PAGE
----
2 About the Paper Selection

A comprehensive literature review was conducted to identify articles with a focus on ML, ontologies, and knowledge representation for translational research and medical informatics. The selection was performed by querying PubMed/Medline (from NCBI, National Center for Biotechnology Information) with the keywords: “Ontology”, “Machine Learning”, and “Artificial Intelligence”. Databases were searched on December 14th, 2019 for papers published since January 1st, 2018. Results were manually filtered for relevance to translational research and medical informatics. In some cases, additional works are cited to provide context. A total of 15 articles were finally selected for inclusion [4] [5] [6] [7] [8] [9] [10] [11] [12] [13] [14] [15] [16] [17] [18].


3 Identifying Phenotypic Abnormalities in EHR Data

Textual data within Electronic Health Records (EHRs) is often a rich narrative describing a variety of patient features, including phenotypic features that are simply not encoded within the EHR’s structured data. However, these unstructured data are extremely difficult to use in their raw form for ML. Natural language processing (NLP), specifically Named Entity Recognition (NER), transforms the data into structured information annotated to terminological entities for analytics.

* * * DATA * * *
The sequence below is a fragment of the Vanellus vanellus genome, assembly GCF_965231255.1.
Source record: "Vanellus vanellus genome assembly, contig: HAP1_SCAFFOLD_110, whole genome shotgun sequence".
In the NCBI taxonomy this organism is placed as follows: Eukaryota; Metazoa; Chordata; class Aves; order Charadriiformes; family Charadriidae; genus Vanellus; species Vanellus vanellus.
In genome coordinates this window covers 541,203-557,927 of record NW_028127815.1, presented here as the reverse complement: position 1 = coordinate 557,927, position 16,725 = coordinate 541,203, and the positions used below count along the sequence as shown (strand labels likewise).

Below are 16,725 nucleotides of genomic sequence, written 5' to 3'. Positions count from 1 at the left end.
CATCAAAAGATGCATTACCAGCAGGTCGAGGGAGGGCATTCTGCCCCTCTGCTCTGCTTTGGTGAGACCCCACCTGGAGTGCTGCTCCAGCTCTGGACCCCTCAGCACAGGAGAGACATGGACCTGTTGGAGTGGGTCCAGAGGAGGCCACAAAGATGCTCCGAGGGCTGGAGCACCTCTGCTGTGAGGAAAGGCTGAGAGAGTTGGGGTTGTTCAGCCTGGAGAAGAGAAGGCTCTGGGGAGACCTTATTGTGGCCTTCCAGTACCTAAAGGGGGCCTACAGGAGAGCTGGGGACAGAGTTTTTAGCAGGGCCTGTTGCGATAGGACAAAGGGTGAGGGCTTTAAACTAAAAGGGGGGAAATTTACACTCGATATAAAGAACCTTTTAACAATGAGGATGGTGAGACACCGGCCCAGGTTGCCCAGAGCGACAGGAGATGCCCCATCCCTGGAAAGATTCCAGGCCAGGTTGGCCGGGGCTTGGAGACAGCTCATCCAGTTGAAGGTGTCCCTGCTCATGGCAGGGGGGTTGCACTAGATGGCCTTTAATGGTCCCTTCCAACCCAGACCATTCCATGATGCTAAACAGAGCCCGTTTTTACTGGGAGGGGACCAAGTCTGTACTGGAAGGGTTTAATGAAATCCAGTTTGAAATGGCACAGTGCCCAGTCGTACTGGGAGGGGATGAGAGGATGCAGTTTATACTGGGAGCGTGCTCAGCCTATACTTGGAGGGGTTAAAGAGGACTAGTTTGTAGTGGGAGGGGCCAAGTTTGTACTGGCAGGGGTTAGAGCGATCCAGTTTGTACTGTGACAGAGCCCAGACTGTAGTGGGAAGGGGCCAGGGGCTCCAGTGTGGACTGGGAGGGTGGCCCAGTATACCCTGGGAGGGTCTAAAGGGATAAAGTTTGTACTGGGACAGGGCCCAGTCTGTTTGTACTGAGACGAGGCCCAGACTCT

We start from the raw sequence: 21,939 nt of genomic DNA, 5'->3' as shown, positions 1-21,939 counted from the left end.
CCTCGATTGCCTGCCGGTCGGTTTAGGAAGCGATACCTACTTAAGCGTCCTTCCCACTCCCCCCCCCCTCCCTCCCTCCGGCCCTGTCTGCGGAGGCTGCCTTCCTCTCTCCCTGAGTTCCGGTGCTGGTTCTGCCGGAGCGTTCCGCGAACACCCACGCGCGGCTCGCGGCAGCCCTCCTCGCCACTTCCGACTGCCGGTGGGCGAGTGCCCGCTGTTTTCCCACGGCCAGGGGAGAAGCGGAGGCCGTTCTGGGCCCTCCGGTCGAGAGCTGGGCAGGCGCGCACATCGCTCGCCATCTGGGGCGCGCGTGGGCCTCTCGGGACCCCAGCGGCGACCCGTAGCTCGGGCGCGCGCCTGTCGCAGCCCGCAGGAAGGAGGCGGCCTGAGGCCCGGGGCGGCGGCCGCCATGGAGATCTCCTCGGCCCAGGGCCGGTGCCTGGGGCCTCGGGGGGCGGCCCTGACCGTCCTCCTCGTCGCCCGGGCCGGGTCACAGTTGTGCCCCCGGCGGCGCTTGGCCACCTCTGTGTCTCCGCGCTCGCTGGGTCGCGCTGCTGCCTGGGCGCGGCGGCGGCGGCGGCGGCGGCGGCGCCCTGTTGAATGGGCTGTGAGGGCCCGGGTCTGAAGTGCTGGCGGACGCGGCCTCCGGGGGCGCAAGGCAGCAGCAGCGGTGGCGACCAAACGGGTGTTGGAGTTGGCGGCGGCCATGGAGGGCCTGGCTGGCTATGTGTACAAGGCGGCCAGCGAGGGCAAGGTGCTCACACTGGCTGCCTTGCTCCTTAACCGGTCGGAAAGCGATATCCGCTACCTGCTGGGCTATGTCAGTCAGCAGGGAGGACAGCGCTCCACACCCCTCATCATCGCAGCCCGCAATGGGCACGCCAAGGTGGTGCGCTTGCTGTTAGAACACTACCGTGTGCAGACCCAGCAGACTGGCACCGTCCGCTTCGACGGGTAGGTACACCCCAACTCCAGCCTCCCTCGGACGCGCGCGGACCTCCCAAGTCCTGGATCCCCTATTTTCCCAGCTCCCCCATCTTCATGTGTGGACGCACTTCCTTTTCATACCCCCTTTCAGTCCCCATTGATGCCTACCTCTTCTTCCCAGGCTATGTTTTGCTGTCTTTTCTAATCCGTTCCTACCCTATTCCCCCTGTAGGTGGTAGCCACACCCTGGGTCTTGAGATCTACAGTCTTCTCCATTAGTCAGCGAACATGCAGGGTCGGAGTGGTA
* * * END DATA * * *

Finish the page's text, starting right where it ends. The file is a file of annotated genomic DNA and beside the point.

The Human Phenotype Ontology (HPO) is a widely used resource for capturing human disease phenotypes for computational analysis to support differential diagnoses [19]. A number of publications have appeared in the last two years that apply NLP supplemented by ontologies and ML to extract Human Phenotype Ontology (HPO) terms from medical texts. Integration of detailed phenotype information with genetic data can facilitate accurate diagnosis of Mendelian diseases by exome or genome sequencing [20]. Computational tools for HPO-driven prioritization of variants identified by exome or genome sequencing typically require manual entry of the proband’s clinical signs and symptoms and other phenotypic abnormalities [21]. While this is common practice in research settings, for clinical care, it would be desirable to extract a comprehensive and accurate set of HPO terms directly from EHR data. The heterogeneity and noise in EHR narratives make this challenging. As a first step towards this goal, Son and colleagues [5] developed an NLP pipeline to process genetic notes from EHRs and extract and normalize phenotype concepts by using HPO using MedLEE [22] and MetaMap [23], two well-regarded NLP tools. Both tools extracted more HPO terms than human experts (on average 18-19 for NLP tools, and 11 for human experts). In a retrospective study, the authors show that prioritization results using the NLP-extracted HPO terms had a performance comparable to that with expert curation of phenotype terms from EHR narratives [5]. This is critically important because it demonstrates that there are significant efficiency gains that can potentially increase the use of deep phenotyping in settings without substantial curation resources.